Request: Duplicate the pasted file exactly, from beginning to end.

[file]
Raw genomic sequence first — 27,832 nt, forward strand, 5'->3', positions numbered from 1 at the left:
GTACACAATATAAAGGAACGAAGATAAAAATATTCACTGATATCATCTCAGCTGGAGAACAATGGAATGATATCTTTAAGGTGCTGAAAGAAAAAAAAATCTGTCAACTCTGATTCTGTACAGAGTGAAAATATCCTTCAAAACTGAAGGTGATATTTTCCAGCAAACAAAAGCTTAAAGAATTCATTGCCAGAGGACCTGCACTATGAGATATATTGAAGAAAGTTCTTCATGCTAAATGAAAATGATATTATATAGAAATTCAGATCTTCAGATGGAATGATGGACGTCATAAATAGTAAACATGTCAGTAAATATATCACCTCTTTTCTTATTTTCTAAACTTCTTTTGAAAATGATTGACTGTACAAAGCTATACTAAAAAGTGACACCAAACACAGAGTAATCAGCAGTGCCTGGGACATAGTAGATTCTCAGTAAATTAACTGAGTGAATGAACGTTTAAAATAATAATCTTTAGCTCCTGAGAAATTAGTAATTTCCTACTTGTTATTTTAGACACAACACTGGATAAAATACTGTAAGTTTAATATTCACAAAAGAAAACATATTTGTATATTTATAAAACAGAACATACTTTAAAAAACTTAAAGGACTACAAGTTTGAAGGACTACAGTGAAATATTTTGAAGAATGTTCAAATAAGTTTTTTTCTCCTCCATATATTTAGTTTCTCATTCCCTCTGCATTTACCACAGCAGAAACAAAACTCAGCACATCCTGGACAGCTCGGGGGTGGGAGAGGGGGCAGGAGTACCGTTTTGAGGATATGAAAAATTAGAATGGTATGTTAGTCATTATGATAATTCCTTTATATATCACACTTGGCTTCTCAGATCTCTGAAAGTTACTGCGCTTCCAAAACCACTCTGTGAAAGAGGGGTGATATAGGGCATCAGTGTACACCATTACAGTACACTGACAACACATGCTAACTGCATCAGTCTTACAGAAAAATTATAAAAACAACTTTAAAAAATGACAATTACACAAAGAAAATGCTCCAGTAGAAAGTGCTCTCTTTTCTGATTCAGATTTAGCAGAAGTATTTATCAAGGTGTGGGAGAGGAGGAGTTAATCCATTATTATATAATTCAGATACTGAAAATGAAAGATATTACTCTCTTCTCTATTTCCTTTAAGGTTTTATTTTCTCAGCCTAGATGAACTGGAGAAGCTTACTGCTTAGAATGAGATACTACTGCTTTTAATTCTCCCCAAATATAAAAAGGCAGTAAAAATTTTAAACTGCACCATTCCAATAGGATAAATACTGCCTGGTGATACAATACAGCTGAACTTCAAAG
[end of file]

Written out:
Raw genomic sequence first — 27,832 nt, forward strand, 5'->3', positions numbered from 1 at the left:
GTACACAATATAAAGGAACGAAGATAAAAATATTCACTGATATCATCTCAGCTGGAGAACAATGGAATGATATCTTTAAGGTGCTGAAAGAAAAAAAAATCTGTCAACTCTGATTCTGTACAGAGTGAAAATATCCTTCAAAACTGAAGGTGATATTTTCCAGCAAACAAAAGCTTAAAGAATTCATTGCCAGAGGACCTGCACTATGAGATATATTGAAGAAAGTTCTTCATGCTAAATGAAAATGATATTATATAGAAATTCAGATCTTCAGATGGAATGATGGACGTCATAAATAGTAAACATGTCAGTAAATATATCACCTCTTTTCTTATTTTCTAAACTTCTTTTGAAAATGATTGACTGTACAAAGCTATACTAAAAAGTGACACCAAACACAGAGTAATCAGCAGTGCCTGGGACATAGTAGATTCTCAGTAAATTAACTGAGTGAATGAACGTTTAAAATAATAATCTTTAGCTCCTGAGAAATTAGTAATTTCCTACTTGTTATTTTAGACACAACACTGGATAAAATACTGTAAGTTTAATATTCACAAAAGAAAACATATTTGTATATTTATAAAACAGAACATACTTTAAAAAACTTAAAGGACTACAAGTTTGAAGGACTACAGTGAAATATTTTGAAGAATGTTCAAATAAGTTTTTTTCTCCTCCATATATTTAGTTTCTCATTCCCTCTGCATTTACCACAGCAGAAACAAAACTCAGCACATCCTGGACAGCTCGGGGGTGGGAGAGGGGGCAGGAGTACCGTTTTGAGGATATGAAAAATTAGAATGGTATGTTAGTCATTATGATAATTCCTTTATATATCACACTTGGCTTCTCAGATCTCTGAAAGTTACTGCGCTTCCAAAACCACTCTGTGAAAGAGGGGTGATATAGGGCATCAGTGTACACCATTACAGTACACTGACAACACATGCTAACTGCATCAGTCTTACAGAAAAATTATAAAAACAACTTTAAAAAATGACAATTACACAAAGAAAATGCTCCAGTAGAAAGTGCTCTCTTTTCTGATTCAGATTTAGCAGAAGTATTTATCAAGGTGTGGGAGAGGAGGAGTTAATCCATTATTATATAATTCAGATACTGAAAATGAAAGATATTACTCTCTTCTCTATTTCCTTTAAGGTTTTATTTTCTCAGCCTAGATGAACTGGAGAAGCTTACTGCTTAGAATGAGATACTACTGCTTTTAATTCTCCCCAAATATAAAAAGGCAGTAAAAATTTTAAACTGCACCATTCCAATAGGATAAATACTGCCTGGTGATACAATACAGCTGAACTTCAAAG